Printing the name of the function and who called it?

In the process of converting a lot of spaghetti code to organized script modules and multiple functions. One drawback I’ve noticed to this is that sometimes the error messages are truncated and not as helpful or specific as if the script was on the button onAction script. I will just get errors that show a Key I tried access in a dictionary that doesn’t exist, or a type error, but no line number or even what function this occured in. I am trying to mediate that.

What I am looking for is some function I can call in the beginning of other functions so that it will print out the current function and what function called it if possible.

I tried doing it with using the inspect module per this and doing this in a function called from another function

import inspect
print "running " + str(inspect.stack()[1][3]) + " called by " + str(inspect.stack()[2][3])

which just throws me a error like so

I assume this has to do with the odd runtime environment Ignition is, java calling python scripts etc and so I’m not sure if there is a python stack to really access like there would be in a traditional all python application.

Is there another way to do this? I would really like a function I could call as the first line of other functions that will just print “Running function (function name), called by (function name)”

You might find inspiration in the PythonAsJavaException class in my script module.

How I would in practice use this?

You’re talking a bout this snippet right ?

# Java wrapper for Jython exceptions to preserve the python
# stack trace.
class PythonAsJavaException(java.lang.Exception):

    def fullClassName(cls):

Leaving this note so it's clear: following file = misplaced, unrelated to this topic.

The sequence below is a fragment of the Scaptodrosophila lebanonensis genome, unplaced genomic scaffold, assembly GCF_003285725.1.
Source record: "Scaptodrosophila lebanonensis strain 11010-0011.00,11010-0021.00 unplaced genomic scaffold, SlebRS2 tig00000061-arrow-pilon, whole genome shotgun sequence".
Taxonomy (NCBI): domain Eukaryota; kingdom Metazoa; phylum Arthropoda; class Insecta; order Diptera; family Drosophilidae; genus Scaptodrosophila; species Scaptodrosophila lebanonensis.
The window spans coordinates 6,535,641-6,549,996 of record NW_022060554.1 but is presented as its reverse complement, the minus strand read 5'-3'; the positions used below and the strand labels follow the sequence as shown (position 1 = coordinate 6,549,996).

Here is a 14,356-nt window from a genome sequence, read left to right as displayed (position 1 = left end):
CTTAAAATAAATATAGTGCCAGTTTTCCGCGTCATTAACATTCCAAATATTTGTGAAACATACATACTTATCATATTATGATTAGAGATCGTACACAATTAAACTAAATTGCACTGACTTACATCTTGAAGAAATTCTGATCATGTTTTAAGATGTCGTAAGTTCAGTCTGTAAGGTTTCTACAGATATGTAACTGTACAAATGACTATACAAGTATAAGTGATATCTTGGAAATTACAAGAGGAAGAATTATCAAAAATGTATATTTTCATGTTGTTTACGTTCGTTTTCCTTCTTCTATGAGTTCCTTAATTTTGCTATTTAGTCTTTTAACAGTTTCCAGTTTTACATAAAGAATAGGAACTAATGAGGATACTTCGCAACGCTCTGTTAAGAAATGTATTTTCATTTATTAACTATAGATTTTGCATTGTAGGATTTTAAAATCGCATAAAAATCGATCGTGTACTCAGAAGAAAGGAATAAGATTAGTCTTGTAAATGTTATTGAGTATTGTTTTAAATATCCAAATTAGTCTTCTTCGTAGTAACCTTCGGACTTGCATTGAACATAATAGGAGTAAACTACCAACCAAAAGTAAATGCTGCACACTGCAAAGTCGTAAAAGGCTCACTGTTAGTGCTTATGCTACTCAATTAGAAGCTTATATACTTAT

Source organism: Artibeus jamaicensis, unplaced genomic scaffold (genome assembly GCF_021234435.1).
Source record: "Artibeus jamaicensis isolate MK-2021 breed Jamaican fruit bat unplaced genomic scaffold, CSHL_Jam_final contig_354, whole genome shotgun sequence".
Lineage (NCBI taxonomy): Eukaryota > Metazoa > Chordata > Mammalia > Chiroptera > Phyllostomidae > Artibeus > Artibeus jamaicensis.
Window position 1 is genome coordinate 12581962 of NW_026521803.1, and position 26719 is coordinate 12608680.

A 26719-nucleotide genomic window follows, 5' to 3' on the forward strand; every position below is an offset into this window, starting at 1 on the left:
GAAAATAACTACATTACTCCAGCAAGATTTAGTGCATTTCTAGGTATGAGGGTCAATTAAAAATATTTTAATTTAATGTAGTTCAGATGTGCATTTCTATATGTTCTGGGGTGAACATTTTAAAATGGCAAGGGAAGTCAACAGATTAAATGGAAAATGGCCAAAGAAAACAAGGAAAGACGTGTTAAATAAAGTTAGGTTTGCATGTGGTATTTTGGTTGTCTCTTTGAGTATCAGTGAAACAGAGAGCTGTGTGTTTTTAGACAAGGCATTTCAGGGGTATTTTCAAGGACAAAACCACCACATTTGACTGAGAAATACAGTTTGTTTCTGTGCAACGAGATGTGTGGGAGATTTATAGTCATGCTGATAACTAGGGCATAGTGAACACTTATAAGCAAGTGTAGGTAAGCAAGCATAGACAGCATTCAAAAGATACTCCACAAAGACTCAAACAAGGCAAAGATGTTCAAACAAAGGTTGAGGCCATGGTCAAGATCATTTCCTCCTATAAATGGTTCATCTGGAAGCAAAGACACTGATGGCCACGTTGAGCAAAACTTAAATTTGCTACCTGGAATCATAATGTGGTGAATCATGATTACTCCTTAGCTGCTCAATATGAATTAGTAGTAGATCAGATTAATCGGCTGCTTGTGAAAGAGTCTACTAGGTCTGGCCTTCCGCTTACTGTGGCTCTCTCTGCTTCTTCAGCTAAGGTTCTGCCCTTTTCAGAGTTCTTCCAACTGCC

if cls.__bases__:
            return fullClassName(cls.__bases__[0])+"."+cls.__name__
        return cls.__name__

    def __init__(self, pyexc, tb=None):
        super(PythonAsJavaException, self).__init__(str(pyexc), None, True, True)
        traceElements = []
        if tb is None:
            tb = sys.exc_info()[2]
        while tb:
            code = tb.tb_frame.f_code
            vnames = code.co_varnames
            if vnames and vnames[0] in ('cls', 'self'):
                ref = tb.tb_frame.f_locals[vnames[0]]
                if vnames[0] == 'self':
                    className = fullClassName(ref.__class__)
                    className = fullClassName(ref)
                className = '<global>'
            traceElements.append(StackTraceElement(className, code.co_name, code.co_filename, tb.tb_lineno))
            tb = tb.tb_next

It’s a bit over my head - how could I use implement say in a situation like this for a module lets call barcodes?

def create(data):
    import barcodes
    # something here to print the module.create is running, called by GUI

def foo():
    # something here to print is runnig, called by create
    x = 1

Now say I ran barcode.create(data) from my GUI, how would I use your class to have printed to the console

running barcode.create called from ? 
running called from barcode.create

You wouldn’t use my class. I said inspiration. I would use python/jython’s exception machinery to generate a traceback. With raise inside a try block, if not directly. The traceback has the information you want. That class is an example of traversing it.

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